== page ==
Auburn Hills — What a difference a day can make.
In the span of about 24 hours, Pistons rookie Stanley Johnson experienced some of the ups and downs of the NBA. After admitting he was nervous before his debut Tuesday in Atlanta, Johnson had a subpar outing, with seven points (3-for-10), four rebounds and three assists in 24 minutes.
The next night, at home against Utah, Johnson followed with a similar stat line: 11 points (3-for-10) and five rebounds. The difference, though, was the way Johnson played and his impact.
He attacked. He made a 3-pointer. He drove the lane.
“He was aggressive and took the ball to the basket well and got to the free-throw line,” Pistons coach Stan Van Gundy said. “He’s going to have to shoot better than 3-for-10, as he’s done two nights in a row.”
In the final seconds, with the Pistons clinging to the lead, Johnson was on the floor with four starters
His versatility is why the Pistons drafted him in the first round, but there’s no rush in trying to throw Johnson into the starting lineup. Van Gundy played a few exhibitions with Johnson alongside Marcus Morris, but opted to bring Johnson off the bench, with Ersan Ilyasova as a bigger starting power forward.
But Johnson, 19, is learning he’ll need to be ready.
“(Van Gundy) told me not to get comfortable because I might start one night, come off the bench or come in early,” Johnson said. “Now that I know I’m going to be in that (reserve) role a lot more, I have to make that group go. That’s my job, and in Atlanta, the first stretch I went in, I wasn’t effective and that showed.”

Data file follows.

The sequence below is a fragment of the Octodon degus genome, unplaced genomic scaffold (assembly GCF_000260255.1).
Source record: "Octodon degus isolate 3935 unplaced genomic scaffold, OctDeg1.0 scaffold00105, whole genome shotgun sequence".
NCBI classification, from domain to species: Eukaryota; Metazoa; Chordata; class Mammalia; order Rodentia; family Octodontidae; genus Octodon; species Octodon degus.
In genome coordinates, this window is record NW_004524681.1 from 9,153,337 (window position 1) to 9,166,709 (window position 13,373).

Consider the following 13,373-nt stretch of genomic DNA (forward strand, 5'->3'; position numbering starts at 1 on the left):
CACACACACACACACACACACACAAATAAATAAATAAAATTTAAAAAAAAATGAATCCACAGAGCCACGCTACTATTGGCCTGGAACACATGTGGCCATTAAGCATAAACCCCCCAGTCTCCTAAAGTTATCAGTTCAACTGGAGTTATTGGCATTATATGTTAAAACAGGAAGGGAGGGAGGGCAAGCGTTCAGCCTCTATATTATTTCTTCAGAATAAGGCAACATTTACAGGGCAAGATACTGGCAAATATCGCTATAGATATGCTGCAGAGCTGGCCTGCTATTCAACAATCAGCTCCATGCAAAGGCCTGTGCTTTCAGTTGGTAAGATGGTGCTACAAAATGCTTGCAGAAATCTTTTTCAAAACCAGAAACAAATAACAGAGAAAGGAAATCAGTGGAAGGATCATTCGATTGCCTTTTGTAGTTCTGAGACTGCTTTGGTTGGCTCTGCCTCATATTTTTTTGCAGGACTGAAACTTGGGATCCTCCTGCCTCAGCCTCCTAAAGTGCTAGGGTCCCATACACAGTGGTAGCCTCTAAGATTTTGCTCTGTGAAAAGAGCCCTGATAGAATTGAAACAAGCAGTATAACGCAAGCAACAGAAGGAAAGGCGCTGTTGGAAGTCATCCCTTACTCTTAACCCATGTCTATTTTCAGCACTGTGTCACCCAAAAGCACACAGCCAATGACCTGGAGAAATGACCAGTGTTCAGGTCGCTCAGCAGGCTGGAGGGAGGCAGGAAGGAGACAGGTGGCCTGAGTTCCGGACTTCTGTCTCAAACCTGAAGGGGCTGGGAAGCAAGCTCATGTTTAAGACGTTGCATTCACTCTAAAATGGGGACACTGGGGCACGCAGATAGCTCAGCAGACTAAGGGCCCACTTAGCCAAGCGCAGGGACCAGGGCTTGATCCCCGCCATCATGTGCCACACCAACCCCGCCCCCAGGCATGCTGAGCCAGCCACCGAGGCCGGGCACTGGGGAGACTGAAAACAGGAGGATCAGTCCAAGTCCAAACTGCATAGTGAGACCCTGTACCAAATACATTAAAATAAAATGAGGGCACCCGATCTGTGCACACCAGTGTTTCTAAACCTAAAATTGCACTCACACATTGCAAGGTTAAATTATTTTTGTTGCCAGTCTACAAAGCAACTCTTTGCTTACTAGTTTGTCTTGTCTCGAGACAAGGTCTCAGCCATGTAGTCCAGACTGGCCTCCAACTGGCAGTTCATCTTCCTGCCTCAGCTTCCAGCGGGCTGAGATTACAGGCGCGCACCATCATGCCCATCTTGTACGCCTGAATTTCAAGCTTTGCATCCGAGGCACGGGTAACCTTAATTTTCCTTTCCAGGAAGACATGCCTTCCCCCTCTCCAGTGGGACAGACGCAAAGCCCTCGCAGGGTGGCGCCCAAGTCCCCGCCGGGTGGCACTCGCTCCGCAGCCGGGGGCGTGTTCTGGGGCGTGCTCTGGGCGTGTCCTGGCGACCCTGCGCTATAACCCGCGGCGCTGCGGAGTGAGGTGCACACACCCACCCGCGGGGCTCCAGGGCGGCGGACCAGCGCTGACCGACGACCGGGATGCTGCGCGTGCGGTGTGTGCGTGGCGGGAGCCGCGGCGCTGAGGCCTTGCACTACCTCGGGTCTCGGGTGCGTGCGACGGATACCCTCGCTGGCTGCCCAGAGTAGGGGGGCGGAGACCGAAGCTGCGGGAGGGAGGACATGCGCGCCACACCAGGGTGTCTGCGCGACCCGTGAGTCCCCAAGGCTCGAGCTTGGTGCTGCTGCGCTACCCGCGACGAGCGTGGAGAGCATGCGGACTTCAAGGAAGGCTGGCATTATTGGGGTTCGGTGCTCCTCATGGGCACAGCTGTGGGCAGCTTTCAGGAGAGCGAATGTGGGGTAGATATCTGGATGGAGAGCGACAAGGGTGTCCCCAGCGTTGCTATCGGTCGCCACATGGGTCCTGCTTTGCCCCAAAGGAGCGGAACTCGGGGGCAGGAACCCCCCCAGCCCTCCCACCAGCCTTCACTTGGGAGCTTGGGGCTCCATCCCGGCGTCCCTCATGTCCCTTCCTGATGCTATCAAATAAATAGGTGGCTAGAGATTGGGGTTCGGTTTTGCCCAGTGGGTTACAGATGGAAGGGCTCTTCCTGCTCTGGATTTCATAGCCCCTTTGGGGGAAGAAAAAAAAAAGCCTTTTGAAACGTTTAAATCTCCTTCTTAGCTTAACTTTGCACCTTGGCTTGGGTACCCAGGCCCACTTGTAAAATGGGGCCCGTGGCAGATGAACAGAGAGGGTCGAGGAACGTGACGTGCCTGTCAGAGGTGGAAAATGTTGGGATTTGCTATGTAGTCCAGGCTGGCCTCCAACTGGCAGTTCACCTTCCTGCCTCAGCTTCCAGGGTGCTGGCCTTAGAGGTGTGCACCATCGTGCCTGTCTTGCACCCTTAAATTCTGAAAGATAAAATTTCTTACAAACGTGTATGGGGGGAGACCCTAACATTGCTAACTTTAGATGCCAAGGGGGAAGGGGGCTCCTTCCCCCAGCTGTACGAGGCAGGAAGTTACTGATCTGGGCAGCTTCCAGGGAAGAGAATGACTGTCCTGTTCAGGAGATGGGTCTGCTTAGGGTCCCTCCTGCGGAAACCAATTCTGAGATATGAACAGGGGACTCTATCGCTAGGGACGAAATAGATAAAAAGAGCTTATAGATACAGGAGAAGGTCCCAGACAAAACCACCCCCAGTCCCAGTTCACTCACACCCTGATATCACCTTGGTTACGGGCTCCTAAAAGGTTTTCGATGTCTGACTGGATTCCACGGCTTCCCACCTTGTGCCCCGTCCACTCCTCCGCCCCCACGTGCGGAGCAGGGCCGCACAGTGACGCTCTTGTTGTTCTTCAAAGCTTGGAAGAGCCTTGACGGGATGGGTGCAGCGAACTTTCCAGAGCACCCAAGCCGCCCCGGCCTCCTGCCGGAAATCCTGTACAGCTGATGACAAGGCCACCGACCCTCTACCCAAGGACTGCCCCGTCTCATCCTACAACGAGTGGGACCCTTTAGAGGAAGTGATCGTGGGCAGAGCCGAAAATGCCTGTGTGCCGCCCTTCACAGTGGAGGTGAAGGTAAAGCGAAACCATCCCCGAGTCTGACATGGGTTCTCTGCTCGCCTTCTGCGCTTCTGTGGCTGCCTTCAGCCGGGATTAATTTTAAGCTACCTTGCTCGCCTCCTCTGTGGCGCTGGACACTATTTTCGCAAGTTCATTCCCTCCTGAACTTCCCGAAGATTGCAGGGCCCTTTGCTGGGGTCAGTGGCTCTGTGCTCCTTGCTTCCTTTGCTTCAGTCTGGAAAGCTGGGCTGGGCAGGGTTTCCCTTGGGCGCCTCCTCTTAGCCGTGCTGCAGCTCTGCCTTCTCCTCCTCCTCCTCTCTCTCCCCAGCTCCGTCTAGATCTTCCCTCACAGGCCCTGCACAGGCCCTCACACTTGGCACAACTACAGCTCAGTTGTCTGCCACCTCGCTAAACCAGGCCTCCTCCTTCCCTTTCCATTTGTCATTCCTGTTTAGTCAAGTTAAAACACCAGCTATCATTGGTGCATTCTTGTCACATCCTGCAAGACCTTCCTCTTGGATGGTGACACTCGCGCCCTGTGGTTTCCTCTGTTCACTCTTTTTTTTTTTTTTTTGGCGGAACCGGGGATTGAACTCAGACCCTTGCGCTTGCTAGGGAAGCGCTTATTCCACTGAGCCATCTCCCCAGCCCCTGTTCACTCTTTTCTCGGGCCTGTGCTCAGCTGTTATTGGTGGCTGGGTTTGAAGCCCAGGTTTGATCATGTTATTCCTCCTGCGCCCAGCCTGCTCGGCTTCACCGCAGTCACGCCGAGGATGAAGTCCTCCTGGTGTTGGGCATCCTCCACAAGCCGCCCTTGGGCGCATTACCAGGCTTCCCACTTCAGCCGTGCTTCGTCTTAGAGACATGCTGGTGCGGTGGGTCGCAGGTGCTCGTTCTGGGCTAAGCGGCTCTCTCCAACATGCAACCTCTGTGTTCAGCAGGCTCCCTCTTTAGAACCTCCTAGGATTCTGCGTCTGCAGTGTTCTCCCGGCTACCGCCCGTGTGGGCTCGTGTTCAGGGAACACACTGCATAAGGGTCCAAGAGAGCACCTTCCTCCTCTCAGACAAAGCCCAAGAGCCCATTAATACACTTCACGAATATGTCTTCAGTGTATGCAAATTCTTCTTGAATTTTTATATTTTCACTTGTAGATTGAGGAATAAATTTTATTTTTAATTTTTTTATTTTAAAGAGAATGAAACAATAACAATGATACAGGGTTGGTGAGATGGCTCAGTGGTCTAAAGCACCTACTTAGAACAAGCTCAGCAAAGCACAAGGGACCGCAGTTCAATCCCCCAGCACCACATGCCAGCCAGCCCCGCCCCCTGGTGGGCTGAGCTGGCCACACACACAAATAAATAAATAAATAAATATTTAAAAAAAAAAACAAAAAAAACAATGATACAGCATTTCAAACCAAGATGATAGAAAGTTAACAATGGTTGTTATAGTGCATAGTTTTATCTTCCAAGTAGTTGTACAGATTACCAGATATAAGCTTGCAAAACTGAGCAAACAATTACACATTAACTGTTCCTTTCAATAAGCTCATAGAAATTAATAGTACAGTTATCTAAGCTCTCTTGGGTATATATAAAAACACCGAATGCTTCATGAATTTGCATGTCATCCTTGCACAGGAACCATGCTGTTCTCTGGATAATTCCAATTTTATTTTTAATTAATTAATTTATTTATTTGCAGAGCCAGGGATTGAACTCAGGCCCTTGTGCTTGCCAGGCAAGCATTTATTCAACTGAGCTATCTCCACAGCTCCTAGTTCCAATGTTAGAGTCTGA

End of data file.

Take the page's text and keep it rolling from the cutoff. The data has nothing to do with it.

Playing with the backup group of Steve Blake, Anthony Tolliver and Aron Baynes, Johnson was able to find a groove in the second half. And with some good passing from Blake, he started to get to the basket and help the Pistons offense.
But until he finds a consistent offensive feel, Johnson will be counted on to play tough defense.
“It means lot to me, (Van Gundy) showing trust in me early,” Johnson said. “I made a lot of mistakes in my career, especially early in my career in college. He knows that but he trusts that I will compete in every possession.”
Van Gundy also knows getting Johnson’s feet wet in smaller situations and letting him build gradually is a prudent philosophy. Defensively, though, Johnson has made a mark.
“I like his defensive disposition — I don’t feel like I’m putting a young kid in the game,” Van Gundy said. “(The Jazz) went small at the end on the crucial possessions and I had him in the game — I’m not afraid to do that. I have great confidence in him.”
Bulls at Pistons
Tip-off: 7:30 p.m. Friday, The Palace, Auburn Hills
Outlook: Former MVP Derrick Rose is healthy and averaging 16.5 points and 4.0 assists in the first two Bulls games. Jimmy Butler (20.5 points, 4.5 rebounds, 4 assists) completes a potent backcourt.